Should The Fed Purchase Treasuries Only?

George Selgin has an interesting post discussing the question of whether the Fed should buy only Treasury securities or a cross-section of marketable securities. This issue came up at a recent Cato money conference, where Joe Gagnon suggested the Fed might want its balance sheet to include a relatively comprehensive portfolio of public and private sector assets. George has advocated a similar policy, but also quoted Marvin Goodfriend favoring a “Treasuries only” policy:

When the Fed substitutes an extension of credit for a Treasury security in its portfolio, the Fed can no longer return to the Treasury the interest it had received on the Treasury security that it held. In other words, when the Fed sells a Treasury security to make a loan, it’s as if the Treasury issued new debt to finance the loan. Credit policy executed by the Fed is really debt financed fiscal policy. …

In effect, Fed credit policy works by interposing the United States Treasury between lenders and borrowers in order to improve credit flows. In doing so, however, the Fed essentially makes a fiscal policy decision to put taxpayer funds at risk. In the event of a default, if the collateral is unable to be sold at a price sufficient to restore the initial value of Treasury securities on the Fed’s balance sheet that was used to fund the credit initiative, then the flow of Fed remittances to the Treasury will be smaller after the loan is unwound. The Treasury will have to make up that shortfall somehow, namely, by lowering expenditures, raising current taxes, or borrowing more and raising future taxes to finance increased interest on the debt.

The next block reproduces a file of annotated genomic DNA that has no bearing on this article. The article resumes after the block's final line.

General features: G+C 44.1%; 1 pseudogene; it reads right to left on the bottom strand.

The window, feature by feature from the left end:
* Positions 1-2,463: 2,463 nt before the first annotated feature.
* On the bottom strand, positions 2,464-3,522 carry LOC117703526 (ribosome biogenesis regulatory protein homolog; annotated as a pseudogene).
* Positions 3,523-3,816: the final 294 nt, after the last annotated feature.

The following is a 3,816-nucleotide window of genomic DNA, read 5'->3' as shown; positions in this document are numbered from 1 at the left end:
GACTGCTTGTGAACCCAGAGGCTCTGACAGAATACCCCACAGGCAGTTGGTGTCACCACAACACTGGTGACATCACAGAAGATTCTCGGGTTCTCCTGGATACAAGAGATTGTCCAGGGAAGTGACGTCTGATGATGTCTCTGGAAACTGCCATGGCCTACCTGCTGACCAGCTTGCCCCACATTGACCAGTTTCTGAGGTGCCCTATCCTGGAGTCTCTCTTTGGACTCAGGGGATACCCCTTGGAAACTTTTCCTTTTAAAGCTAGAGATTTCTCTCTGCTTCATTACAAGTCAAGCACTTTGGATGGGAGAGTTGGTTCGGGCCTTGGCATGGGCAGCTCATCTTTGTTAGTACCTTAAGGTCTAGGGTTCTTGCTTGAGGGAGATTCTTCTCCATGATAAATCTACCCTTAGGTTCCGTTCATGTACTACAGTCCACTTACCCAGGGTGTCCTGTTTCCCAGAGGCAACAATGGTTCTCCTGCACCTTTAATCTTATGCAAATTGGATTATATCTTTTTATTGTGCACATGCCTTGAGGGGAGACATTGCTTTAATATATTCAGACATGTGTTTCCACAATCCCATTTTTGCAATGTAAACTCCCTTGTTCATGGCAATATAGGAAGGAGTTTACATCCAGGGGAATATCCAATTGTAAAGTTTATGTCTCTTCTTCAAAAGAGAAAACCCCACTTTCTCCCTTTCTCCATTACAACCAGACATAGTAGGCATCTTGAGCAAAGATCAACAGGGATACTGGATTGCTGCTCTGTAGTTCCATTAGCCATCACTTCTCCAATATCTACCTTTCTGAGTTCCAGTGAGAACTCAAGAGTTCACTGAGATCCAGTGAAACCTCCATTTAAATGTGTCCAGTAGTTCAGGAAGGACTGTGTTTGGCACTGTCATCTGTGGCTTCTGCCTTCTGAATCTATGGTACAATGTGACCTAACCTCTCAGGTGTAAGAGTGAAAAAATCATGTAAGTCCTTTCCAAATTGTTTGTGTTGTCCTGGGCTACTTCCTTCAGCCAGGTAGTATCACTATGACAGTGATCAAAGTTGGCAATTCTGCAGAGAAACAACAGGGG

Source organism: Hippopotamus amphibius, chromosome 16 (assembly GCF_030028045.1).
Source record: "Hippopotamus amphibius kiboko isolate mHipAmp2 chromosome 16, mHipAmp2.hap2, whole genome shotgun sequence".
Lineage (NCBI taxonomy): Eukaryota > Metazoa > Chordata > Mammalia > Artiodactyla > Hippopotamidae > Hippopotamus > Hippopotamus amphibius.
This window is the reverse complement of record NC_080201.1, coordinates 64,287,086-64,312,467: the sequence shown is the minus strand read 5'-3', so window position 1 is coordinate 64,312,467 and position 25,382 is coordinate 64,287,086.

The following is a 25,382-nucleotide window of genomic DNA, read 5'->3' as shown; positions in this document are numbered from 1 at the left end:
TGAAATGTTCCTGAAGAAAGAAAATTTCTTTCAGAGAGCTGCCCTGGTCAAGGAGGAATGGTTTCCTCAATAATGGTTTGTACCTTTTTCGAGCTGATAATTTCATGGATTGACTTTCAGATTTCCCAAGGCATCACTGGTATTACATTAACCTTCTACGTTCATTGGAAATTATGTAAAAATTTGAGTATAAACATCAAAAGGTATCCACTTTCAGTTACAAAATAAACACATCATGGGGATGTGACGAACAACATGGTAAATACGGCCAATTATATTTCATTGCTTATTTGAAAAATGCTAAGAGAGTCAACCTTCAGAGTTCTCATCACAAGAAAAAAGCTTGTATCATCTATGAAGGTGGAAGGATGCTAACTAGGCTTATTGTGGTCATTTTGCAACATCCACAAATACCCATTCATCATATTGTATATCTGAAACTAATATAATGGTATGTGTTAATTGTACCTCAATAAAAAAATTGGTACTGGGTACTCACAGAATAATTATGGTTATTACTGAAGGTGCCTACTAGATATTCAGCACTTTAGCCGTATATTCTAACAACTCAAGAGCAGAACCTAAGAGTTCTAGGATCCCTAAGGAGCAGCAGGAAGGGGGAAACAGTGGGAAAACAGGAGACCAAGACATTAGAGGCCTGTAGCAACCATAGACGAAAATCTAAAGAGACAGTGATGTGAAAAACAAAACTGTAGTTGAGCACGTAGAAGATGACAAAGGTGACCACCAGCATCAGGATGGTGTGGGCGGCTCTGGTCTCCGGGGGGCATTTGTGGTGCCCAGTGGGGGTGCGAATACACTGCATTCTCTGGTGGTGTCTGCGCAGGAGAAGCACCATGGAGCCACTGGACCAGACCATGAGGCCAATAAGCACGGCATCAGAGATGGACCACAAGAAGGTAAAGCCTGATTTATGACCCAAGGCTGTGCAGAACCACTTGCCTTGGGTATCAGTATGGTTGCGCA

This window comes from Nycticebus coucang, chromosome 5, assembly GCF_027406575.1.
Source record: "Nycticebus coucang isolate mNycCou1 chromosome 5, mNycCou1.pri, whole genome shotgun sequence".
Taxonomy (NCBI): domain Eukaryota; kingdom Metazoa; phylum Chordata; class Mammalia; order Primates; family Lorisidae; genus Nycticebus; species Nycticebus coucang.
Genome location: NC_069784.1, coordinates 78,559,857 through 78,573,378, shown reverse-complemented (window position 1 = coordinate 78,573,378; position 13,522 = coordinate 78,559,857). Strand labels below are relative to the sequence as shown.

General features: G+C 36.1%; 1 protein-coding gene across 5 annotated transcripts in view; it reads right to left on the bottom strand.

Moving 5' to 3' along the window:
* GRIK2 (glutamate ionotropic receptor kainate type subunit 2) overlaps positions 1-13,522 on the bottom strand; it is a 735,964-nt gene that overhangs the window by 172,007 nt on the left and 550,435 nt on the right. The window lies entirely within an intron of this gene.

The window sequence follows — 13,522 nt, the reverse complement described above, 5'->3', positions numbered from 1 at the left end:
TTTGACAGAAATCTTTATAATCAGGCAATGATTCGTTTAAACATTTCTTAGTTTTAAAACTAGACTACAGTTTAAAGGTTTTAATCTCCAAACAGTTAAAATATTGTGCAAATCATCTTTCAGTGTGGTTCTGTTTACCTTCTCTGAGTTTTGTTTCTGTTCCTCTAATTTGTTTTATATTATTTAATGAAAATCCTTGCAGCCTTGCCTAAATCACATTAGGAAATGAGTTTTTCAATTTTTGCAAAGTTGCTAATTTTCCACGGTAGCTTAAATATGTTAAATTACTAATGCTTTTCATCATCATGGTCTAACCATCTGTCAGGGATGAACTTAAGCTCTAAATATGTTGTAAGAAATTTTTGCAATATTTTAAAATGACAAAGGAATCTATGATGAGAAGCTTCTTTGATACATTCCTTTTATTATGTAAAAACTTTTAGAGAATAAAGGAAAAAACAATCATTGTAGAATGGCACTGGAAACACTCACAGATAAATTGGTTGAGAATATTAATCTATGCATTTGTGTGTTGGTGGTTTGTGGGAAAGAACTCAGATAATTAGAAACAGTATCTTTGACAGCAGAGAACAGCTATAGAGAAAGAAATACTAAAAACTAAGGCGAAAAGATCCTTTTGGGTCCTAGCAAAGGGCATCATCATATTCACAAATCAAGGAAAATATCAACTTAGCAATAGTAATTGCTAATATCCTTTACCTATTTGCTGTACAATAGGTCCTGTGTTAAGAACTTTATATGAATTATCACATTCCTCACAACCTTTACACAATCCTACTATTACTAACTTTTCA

Think of the argument this way. If the Fed buys equities with newly created money, it’s logically equivalent to the Fed buying bonds, giving the bonds back to the Treasury, having the Treasury destroy them, and then having the Treasuring borrow money with newly created bonds in order to buy stocks, and then giving the stocks to the Fed. Do we want the Treasury to borrow money to invest in the stock market?

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Gary Anderson 3 months ago Contributor's comment

Interesting concept, prof. I have wondered why central banks are so reluctant to carry a large balance sheet as does the BOJ. But as you say, central banks in Japan and Europe buy low or negative interest bonds. Is that because they are trying to create more demand for the bonds? Would there be a surplus of bonds if they did not buy, resulting in the need to offer higher yields? Japan seems to between a rock, the need to keep rates low, and a hard place, the need to sell the bonds by offering a better yield.